Travel and Toddlers and Tantrums, Oh My!
Tips for surviving, and maybe even enjoying, family vacations.
Posted Dec 17, 2019
Whether by plane, train, or automobile, on trips ranging from two days to two weeks, young children may be apt to have a tough time (read: throw more or worse tantrums).
Traveling, by definition, means a complete change in surroundings, often from the familiar to the (at least relatively) unfamiliar.
There may or may not be a time change, and time changes alone are often sufficient to throw a whole family system out of whack. On top of this, parents frequently experience a kind of low-level yet pervasive nervousness for the duration of the trip. They’re either “on guard” for unpredictable travel incidents or worried about how various aspects of the trip will play out. Will the hotel mattress be decent? Will my mother-in-law have her usual unrealistic expectations about how my kids should behave?
For these and other reasons, young children can experience travel and time away from home as disorienting or even upsetting. You know that making sure you have everyone’s boarding passes is more important than digging a granola bar out of your bag, but from your toddler’s perspective, you’re just distracted, exasperated, and way less responsive to his snacking needs than usual. As with everything, there are vast individual differences here. Yet, I have found that even the most adventuresome, flexible little ones often have more tantrums during and in the wake of time away. How to handle this?
- Before you leave, let your child know what to expect and what’s going to happen when. Maybe even make a simple picture book with drawings or photos (nothing fancy) that maps this out day by day.
- Similarly, review social and behavioral expectations in advance, as specifically as possible. For example, "The house we are renting will have a pool. It is very important that you not go near the pool unless a grown-up is there." Or, "Aunt Doris will ask you for a hug. It is OK not to hug her if you don’t want to. Let’s talk about what you can say or do instead."
- To the extent possible, keep up your child’s usual schedule and routines. Can you get him the same breakfast cereal to eat in the morning? Bring her own sheet to put on the mattress? (Along the lines of sleep, consider adding a white noise machine and paper black-out shades to your packing list.) Still FaceTime the grandparents on Sunday? Read some of the same books at bedtime? (Books are heavy to pack, but lugging a few favorites is 100% worth it so that you can replicate the bedtime routine you do at home as closely as possible.)
- On the flip side, embrace the change; we call vacations “getaways” for a reason. Help your kids enjoy the change in your daily routine. Point out the different kinds of flowers and trees that don’t grow where you live. Giggle about Grandpa’s photos of you at prom. And be gentle with yourself about “slippage”: Your child may have more screen time or sugar than she’d have at home, and that’s OK.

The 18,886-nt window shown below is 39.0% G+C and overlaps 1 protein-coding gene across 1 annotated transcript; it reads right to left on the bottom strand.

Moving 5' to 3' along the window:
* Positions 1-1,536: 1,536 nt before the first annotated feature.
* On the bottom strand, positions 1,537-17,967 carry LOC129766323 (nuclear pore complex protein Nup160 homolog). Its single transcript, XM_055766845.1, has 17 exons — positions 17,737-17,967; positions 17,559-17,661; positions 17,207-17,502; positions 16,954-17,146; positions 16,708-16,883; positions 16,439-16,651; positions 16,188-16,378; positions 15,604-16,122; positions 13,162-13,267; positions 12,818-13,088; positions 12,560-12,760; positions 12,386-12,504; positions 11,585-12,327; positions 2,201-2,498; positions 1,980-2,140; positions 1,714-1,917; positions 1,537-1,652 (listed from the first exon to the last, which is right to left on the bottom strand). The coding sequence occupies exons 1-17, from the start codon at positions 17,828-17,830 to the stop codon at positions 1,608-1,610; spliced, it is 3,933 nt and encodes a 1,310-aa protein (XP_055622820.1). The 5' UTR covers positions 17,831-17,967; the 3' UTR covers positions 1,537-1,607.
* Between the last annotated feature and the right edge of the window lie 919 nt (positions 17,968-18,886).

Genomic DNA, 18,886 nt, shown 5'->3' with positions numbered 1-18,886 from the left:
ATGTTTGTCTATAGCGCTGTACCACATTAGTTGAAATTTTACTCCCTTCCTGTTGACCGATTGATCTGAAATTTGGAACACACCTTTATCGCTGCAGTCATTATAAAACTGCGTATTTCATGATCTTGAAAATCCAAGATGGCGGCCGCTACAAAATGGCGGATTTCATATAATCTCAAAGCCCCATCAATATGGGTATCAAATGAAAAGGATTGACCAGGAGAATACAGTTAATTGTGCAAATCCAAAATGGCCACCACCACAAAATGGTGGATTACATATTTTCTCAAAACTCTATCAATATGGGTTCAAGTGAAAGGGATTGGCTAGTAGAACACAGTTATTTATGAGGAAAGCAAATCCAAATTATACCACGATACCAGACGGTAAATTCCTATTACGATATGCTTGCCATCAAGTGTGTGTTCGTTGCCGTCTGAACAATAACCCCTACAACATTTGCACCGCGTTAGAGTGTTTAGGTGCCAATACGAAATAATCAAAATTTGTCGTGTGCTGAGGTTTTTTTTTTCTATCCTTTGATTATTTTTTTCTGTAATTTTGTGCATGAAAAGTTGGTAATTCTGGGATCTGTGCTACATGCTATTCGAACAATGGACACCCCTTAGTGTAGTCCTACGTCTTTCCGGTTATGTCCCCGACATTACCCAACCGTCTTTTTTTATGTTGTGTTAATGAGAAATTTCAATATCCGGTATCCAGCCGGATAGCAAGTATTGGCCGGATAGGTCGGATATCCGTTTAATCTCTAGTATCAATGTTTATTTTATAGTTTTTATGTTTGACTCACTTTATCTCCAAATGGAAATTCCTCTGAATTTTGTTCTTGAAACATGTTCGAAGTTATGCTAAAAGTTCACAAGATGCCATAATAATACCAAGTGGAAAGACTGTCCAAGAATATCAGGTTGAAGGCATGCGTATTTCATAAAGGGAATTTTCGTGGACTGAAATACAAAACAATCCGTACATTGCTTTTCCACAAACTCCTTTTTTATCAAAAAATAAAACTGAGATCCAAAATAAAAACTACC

- Be conscious of how you schedule and spend your days. If this sounds a bit vague, it’s because I can’t provide a formula; it all depends on your family’s preferences. Some children and families do better with more activity and less unstructured time. Other children and families do better with more downtime and fewer set plans. The point is to be thoughtful about how you balance both activity/structure and downtime and to consider not only your own but also your children’s needs in this regard.
- Remember to connect to your little ones consciously and intentionally. Again, while you’re keeping track of logistics and making plans so that that the time away is a success, your little one may be experiencing you as distracted, nervous, exasperated, or all three. Anticipate this, and make sure to find time to devote yourself fully to your child, doing whatever it is that she wants to do. If that’s staring at the lizard on the wall for what seems like an inordinately long period of time, then so it goes. (Our family went on a tropical vacation a year ago, and this was a favorite pastime for my boys.)
After your return, it’s likely your little one will be exhausted, both physically and emotionally. This is key to remember not only in the hours immediately after you get home, but also in the days (and sometimes even weeks) that follow. Parents often see an increase in tantrums during this time. Be understanding and compassionate about this, bringing on the hugs and cuddles, while also prioritizing getting back into typical routines as quickly and seamlessly as possible. Let your little one know that you get it: “Going away and then coming home again is exhausting, right?” If his or her emotions continue to seem all over the place following time away, consider making a book about the trip or just spend some time describing the various events in the order they unfolded. You can highlight fun memories and look at the pictures you took. In doing so, you are helping your child organize his or her experiences, which little brains can’t always do by themselves at this stage.
Bon voyage, parents everywhere!
Excerpted from The Tantrum Survival Guide, Rebecca Schrag Hershberg, 2018. Copyright Guilford Press. Reprinted with permission of The Guilford Press.